Justice Secretary David Gauke confirmed new legislation will be introduced which will scrap the ability of a partner to contest a divorce and allow divorcing spouses to make a statement that the marriage has broken down.
Instead of having to provide evidence about their spouse’s behaviour or length of separation, one side will now only have to submit a “statement of irretrievable breakdown” to say the marriage has broken down.
The ability of a partner to contest a divorce will also be scrapped.
Although only used in under 2% of cases, the Ministry of Justice says it is sometimes misused by abusers to continue their controlling behaviour.
Under current laws in England and Wales, the only way to obtain a divorce without a spouse’s agreement is to either prove there was adultery, unreasonable behaviour or desertion, or live apart for five years.
The proposed arrangements will keep “irretrievable breakdown” of marriage as the sole grounds for divorce.
The current two-stage process of a decree nisi – a document which says the court cannot see any reason why you cannot divorce – followed by a decree absolute, the legal document which ends a marriage, will remain the same.
However, a six-month minimum period will be introduced between the lodging of a petition to the divorce being made final.
Couples will also be able to make joint divorce applications, alongside the current option for one partner to start the process.
Mr Gauke said: “While we will always uphold the institution of marriage, it cannot be right that our outdated law creates or increases conflict between divorcing couples.
“So I have listened to calls for reform and firmly believe now is the right time to end this unnecessary blame game for good.”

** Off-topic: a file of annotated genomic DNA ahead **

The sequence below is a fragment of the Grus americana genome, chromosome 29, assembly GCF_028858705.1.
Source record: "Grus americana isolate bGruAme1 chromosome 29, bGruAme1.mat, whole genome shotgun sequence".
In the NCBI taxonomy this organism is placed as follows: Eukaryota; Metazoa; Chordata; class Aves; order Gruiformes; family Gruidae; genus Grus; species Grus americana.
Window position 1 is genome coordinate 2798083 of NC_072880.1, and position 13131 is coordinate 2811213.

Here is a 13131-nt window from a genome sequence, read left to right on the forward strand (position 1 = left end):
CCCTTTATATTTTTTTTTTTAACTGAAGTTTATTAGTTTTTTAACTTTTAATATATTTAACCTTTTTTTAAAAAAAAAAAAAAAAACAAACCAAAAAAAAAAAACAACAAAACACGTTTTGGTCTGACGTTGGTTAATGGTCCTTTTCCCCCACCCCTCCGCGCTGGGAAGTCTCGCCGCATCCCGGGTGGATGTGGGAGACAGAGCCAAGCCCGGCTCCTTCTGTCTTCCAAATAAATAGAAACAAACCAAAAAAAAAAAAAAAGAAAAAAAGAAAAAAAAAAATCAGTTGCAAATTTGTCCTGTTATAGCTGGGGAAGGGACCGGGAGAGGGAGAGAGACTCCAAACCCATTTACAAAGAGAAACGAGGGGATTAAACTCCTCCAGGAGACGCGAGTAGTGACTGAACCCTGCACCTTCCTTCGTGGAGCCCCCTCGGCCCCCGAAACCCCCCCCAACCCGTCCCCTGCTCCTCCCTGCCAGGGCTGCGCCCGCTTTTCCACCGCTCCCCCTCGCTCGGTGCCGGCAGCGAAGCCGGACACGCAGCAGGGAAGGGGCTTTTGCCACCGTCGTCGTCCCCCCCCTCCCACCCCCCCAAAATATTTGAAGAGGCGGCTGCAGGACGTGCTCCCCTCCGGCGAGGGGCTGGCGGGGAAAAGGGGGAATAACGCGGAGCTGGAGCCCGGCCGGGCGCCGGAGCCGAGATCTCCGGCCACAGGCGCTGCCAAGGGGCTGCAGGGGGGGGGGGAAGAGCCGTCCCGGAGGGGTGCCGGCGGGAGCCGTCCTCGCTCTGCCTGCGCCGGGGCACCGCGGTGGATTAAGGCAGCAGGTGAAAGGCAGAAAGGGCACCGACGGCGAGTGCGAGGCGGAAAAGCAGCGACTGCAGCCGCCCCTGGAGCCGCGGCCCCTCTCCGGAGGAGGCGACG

Chief executive of charity Relate, Aidan Jones, said the changes were “much-needed” and welcomed the introduction of a minimum time-frame for the divorce process.
He said: “The outdated fault-based divorce system led parting couples to apportion blame, often resulting in increased animosity and making it harder for ex-partners to develop positive relationships as co-parents.
“While divorce isn’t a decision that people tend to take lightly, we do support the extension of the minimum time-frame which will allow more time to reflect, give things another go if appropriate, and access support such as relationship counselling or mediation.”
Christina Blacklaws, president of the Law Society of England and Wales, welcomed the changes to a system which she said currently “exacerbates tensions” between couples.
She added: “The government’s decision to introduce a ‘no fault’ divorce will help to cut some of the conflicts from what can be a highly stressful experience.
“For separating parents, it can be much more difficult to focus on the needs of their children when they have to prove a fault-based fact against their former partner.
“Introducing a ‘no fault’ divorce will change the way couples obtain a divorce – for the better.”
The overhaul follows a government consultation last year when details of the proposals were first unveiled.
Author: Emily Mee